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  • This can make it difficult to understand for those who are not native English speakers. Articles often take a definite editorial stance and almost never carry a byline. Not even the name of the editor since , Zanny Minton Beddoes [64] is printed in the issue. It is a long-standing tradition that an editor's only signed article during their tenure is written on the occasion of their departure from the position.

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    The author of a piece is named in certain circumstances: when notable persons are invited to contribute opinion pieces; when journalists of The Economist compile special reports previously known as surveys ; for the Year in Review special edition; and to highlight a potential conflict of interest over a book review. The names of The Economist editors and correspondents can be located on the media directory pages of the website. The editors say this is necessary because "collective voice and personality matter more than the identities of individual journalists" [68] and reflects "a collaborative effort".

    The writers of the titled opinion columns tend to refer to themselves by the title hence, a sentence in the "Lexington" column might read "Lexington was informed The American author Michael Lewis has criticised the magazine's editorial anonymity, labelling it a means to hide the youth and inexperience of those writing articles. In Lewis quipped: "The magazine is written by young people pretending to be old people If American readers got a look at the pimply complexions of their economic gurus, they would cancel their subscriptions in droves".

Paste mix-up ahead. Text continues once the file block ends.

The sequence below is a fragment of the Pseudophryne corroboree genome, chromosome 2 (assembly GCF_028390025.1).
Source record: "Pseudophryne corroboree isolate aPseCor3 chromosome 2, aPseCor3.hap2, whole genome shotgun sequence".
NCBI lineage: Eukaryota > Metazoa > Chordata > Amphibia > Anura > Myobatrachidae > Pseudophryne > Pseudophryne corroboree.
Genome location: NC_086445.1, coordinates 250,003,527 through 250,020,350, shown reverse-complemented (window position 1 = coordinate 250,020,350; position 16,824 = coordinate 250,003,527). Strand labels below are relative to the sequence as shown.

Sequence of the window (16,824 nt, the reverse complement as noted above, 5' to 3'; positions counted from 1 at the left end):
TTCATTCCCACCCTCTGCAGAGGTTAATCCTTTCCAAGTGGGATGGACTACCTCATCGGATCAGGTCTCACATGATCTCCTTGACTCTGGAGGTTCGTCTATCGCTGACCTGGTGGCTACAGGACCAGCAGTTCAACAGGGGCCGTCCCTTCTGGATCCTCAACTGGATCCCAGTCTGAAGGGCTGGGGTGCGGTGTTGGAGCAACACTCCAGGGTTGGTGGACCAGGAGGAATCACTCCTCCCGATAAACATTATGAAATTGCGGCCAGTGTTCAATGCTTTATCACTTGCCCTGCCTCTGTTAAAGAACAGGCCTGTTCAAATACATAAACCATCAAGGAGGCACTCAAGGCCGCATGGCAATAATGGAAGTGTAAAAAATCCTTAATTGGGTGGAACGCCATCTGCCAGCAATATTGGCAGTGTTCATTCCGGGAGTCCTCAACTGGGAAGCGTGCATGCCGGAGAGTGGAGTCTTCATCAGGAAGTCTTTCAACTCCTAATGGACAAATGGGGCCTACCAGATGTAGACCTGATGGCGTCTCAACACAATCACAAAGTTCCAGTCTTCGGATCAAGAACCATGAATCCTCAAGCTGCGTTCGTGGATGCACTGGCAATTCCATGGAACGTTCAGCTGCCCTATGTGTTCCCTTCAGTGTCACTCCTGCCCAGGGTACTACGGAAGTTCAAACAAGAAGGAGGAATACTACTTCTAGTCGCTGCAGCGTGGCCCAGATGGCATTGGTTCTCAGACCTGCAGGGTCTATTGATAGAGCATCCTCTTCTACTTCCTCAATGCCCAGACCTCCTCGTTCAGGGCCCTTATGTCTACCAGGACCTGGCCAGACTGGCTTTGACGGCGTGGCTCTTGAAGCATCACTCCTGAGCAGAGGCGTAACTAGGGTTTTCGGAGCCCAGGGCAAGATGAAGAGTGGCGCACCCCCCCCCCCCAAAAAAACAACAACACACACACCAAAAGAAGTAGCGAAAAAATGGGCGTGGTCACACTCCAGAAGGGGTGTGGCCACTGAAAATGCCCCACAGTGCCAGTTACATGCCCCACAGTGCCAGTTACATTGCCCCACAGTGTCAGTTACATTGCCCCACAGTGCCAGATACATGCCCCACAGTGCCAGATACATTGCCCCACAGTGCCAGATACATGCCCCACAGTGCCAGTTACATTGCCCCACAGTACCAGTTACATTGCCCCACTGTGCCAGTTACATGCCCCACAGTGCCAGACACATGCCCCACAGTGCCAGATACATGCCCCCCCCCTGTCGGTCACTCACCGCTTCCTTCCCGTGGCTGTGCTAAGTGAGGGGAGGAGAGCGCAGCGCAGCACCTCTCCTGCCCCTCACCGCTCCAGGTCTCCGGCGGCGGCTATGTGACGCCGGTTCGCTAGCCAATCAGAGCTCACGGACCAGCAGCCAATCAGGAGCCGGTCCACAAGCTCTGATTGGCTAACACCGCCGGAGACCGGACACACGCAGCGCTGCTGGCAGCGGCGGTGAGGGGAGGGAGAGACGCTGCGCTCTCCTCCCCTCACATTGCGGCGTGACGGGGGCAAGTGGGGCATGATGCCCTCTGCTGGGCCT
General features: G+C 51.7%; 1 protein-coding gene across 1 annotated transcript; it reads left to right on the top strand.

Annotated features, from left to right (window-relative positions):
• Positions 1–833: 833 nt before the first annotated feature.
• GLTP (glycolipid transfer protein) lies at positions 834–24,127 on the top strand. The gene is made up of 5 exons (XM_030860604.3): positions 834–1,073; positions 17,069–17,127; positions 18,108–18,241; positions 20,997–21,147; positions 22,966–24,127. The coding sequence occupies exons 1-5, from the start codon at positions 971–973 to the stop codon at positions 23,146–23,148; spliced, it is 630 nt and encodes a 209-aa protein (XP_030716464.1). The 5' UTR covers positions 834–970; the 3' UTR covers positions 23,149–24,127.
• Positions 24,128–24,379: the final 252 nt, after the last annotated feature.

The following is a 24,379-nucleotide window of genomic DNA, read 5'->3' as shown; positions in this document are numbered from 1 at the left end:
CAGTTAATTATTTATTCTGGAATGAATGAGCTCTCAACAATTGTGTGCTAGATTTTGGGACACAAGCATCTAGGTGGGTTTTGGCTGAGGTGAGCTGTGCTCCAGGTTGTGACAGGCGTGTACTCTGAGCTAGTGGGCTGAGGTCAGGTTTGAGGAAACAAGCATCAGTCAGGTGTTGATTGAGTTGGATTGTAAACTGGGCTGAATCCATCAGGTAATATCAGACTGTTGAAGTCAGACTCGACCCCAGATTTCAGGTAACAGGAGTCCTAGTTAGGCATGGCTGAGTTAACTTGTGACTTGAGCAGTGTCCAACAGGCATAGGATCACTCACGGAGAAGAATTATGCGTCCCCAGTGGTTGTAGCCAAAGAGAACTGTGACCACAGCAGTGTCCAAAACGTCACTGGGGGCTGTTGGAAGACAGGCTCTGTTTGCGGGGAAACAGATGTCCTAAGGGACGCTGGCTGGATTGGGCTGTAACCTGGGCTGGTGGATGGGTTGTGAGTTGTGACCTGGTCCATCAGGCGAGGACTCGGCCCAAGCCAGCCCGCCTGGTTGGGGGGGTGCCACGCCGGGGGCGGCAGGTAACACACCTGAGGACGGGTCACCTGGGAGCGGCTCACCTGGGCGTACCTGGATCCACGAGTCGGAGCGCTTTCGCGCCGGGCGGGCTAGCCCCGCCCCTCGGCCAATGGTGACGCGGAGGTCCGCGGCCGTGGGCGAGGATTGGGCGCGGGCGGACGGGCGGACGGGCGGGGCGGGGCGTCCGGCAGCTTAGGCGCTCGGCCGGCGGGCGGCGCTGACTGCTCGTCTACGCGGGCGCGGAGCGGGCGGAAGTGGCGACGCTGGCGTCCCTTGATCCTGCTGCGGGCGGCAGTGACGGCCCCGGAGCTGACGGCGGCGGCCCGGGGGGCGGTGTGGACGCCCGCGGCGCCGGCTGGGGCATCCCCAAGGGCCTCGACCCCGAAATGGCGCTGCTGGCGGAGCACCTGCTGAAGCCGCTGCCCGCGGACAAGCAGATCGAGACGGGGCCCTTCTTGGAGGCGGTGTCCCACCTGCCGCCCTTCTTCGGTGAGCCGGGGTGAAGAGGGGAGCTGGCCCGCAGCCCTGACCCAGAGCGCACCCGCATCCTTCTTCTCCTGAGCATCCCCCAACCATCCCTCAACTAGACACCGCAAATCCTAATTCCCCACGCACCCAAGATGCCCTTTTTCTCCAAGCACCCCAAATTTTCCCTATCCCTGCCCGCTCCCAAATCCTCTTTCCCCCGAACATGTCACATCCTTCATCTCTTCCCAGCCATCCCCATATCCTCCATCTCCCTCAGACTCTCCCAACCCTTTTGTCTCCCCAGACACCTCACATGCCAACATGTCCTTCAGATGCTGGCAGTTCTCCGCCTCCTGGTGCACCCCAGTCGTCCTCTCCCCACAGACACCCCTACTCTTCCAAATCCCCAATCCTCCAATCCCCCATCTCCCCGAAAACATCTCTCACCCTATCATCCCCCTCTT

John Ralston Saul describes The Economist as a " This sales technique, reminiscent of pre-Reformation Catholicism, is not surprising in a publication named after the social science most given to wild guesses and imaginary facts presented in the guise of inevitability and exactitude. That it is the Bible of the corporate executive indicates to what extent received wisdom is the daily bread of a managerial civilization. Each of The Economist issue's official date range is from Saturday to the following Friday.

    The Economist posts each week's new content online at approximately Thursday evening UK time, ahead of the official publication date. In , the publication's circulation was 3,, and in it had risen to 6, Circulation increased rapidly after , reaching , by From around 30, in it has risen to near 1 million by and by to about 1. The Economist claims sales, both by subscription and at newsagents, in over countries.